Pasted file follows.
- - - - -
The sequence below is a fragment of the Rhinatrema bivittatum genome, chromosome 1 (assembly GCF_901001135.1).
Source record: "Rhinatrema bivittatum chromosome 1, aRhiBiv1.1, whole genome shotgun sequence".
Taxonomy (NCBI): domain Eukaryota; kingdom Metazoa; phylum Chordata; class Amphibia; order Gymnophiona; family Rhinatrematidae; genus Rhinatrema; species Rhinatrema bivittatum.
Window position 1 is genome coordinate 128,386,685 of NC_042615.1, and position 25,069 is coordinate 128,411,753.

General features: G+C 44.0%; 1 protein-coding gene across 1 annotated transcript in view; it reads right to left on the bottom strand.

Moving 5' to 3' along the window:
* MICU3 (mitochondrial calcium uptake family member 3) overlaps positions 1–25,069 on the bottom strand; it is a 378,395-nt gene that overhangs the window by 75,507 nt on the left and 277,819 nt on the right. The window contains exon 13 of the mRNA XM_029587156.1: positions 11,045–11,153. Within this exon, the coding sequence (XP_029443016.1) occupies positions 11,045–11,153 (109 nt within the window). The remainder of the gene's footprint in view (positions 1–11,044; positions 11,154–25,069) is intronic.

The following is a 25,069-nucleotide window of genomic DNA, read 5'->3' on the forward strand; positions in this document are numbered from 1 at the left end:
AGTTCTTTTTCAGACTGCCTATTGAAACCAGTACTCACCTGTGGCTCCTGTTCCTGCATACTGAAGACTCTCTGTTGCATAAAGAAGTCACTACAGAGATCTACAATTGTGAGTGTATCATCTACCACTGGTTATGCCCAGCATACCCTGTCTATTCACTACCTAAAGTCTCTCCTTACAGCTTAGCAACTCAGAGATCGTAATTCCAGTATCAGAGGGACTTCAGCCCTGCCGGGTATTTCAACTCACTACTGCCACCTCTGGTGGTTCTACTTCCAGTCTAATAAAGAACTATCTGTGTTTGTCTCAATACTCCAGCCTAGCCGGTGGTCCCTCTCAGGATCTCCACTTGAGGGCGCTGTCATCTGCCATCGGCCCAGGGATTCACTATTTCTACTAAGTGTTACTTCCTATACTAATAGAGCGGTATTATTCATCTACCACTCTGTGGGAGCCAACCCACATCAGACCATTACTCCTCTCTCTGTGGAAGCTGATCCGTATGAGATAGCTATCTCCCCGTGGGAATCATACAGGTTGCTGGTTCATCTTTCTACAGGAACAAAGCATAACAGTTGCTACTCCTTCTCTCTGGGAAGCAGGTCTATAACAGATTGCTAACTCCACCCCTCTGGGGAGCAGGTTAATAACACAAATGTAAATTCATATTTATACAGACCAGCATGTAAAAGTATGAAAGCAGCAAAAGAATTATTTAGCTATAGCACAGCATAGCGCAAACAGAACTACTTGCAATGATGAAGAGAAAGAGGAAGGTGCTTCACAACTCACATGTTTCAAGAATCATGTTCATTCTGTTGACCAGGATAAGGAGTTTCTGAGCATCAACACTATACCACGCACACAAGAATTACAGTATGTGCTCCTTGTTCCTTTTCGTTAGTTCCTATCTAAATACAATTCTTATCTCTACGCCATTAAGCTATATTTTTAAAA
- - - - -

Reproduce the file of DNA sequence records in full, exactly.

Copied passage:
The sequence below is a fragment of the Rhinatrema bivittatum genome, chromosome 1 (assembly GCF_901001135.1).
Source record: "Rhinatrema bivittatum chromosome 1, aRhiBiv1.1, whole genome shotgun sequence".
Taxonomy (NCBI): domain Eukaryota; kingdom Metazoa; phylum Chordata; class Amphibia; order Gymnophiona; family Rhinatrematidae; genus Rhinatrema; species Rhinatrema bivittatum.
Window position 1 is genome coordinate 128,386,685 of NC_042615.1, and position 25,069 is coordinate 128,411,753.

General features: G+C 44.0%; 1 protein-coding gene across 1 annotated transcript in view; it reads right to left on the bottom strand.

Moving 5' to 3' along the window:
* MICU3 (mitochondrial calcium uptake family member 3) overlaps positions 1–25,069 on the bottom strand; it is a 378,395-nt gene that overhangs the window by 75,507 nt on the left and 277,819 nt on the right. The window contains exon 13 of the mRNA XM_029587156.1: positions 11,045–11,153. Within this exon, the coding sequence (XP_029443016.1) occupies positions 11,045–11,153 (109 nt within the window). The remainder of the gene's footprint in view (positions 1–11,044; positions 11,154–25,069) is intronic.

The following is a 25,069-nucleotide window of genomic DNA, read 5'->3' on the forward strand; positions in this document are numbered from 1 at the left end:
AGTTCTTTTTCAGACTGCCTATTGAAACCAGTACTCACCTGTGGCTCCTGTTCCTGCATACTGAAGACTCTCTGTTGCATAAAGAAGTCACTACAGAGATCTACAATTGTGAGTGTATCATCTACCACTGGTTATGCCCAGCATACCCTGTCTATTCACTACCTAAAGTCTCTCCTTACAGCTTAGCAACTCAGAGATCGTAATTCCAGTATCAGAGGGACTTCAGCCCTGCCGGGTATTTCAACTCACTACTGCCACCTCTGGTGGTTCTACTTCCAGTCTAATAAAGAACTATCTGTGTTTGTCTCAATACTCCAGCCTAGCCGGTGGTCCCTCTCAGGATCTCCACTTGAGGGCGCTGTCATCTGCCATCGGCCCAGGGATTCACTATTTCTACTAAGTGTTACTTCCTATACTAATAGAGCGGTATTATTCATCTACCACTCTGTGGGAGCCAACCCACATCAGACCATTACTCCTCTCTCTGTGGAAGCTGATCCGTATGAGATAGCTATCTCCCCGTGGGAATCATACAGGTTGCTGGTTCATCTTTCTACAGGAACAAAGCATAACAGTTGCTACTCCTTCTCTCTGGGAAGCAGGTCTATAACAGATTGCTAACTCCACCCCTCTGGGGAGCAGGTTAATAACACAAATGTAAATTCATATTTATACAGACCAGCATGTAAAAGTATGAAAGCAGCAAAAGAATTATTTAGCTATAGCACAGCATAGCGCAAACAGAACTACTTGCAATGATGAAGAGAAAGAGGAAGGTGCTTCACAACTCACATGTTTCAAGAATCATGTTCATTCTGTTGACCAGGATAAGGAGTTTCTGAGCATCAACACTATACCACGCACACAAGAATTACAGTATGTGCTCCTTGTTCCTTTTCGTTAGTTCCTATCTAAATACAATTCTTATCTCTACGCCATTAAGCTATATTTTTAAAA